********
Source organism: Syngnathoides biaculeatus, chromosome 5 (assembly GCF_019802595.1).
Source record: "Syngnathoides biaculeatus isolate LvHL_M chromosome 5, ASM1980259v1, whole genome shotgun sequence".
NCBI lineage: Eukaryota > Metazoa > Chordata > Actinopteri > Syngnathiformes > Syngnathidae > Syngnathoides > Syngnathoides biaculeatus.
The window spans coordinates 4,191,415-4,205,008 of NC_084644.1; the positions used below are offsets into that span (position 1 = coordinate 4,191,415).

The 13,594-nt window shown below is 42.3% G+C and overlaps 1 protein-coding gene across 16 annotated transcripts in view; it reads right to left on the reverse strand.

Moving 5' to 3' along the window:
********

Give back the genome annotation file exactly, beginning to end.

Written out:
Source organism: Syngnathoides biaculeatus, chromosome 5 (assembly GCF_019802595.1).
Source record: "Syngnathoides biaculeatus isolate LvHL_M chromosome 5, ASM1980259v1, whole genome shotgun sequence".
NCBI lineage: Eukaryota > Metazoa > Chordata > Actinopteri > Syngnathiformes > Syngnathidae > Syngnathoides > Syngnathoides biaculeatus.
The window spans coordinates 4,191,415-4,205,008 of NC_084644.1; the positions used below are offsets into that span (position 1 = coordinate 4,191,415).

The 13,594-nt window shown below is 42.3% G+C and overlaps 1 protein-coding gene across 16 annotated transcripts in view; it reads right to left on the reverse strand.

Moving 5' to 3' along the window: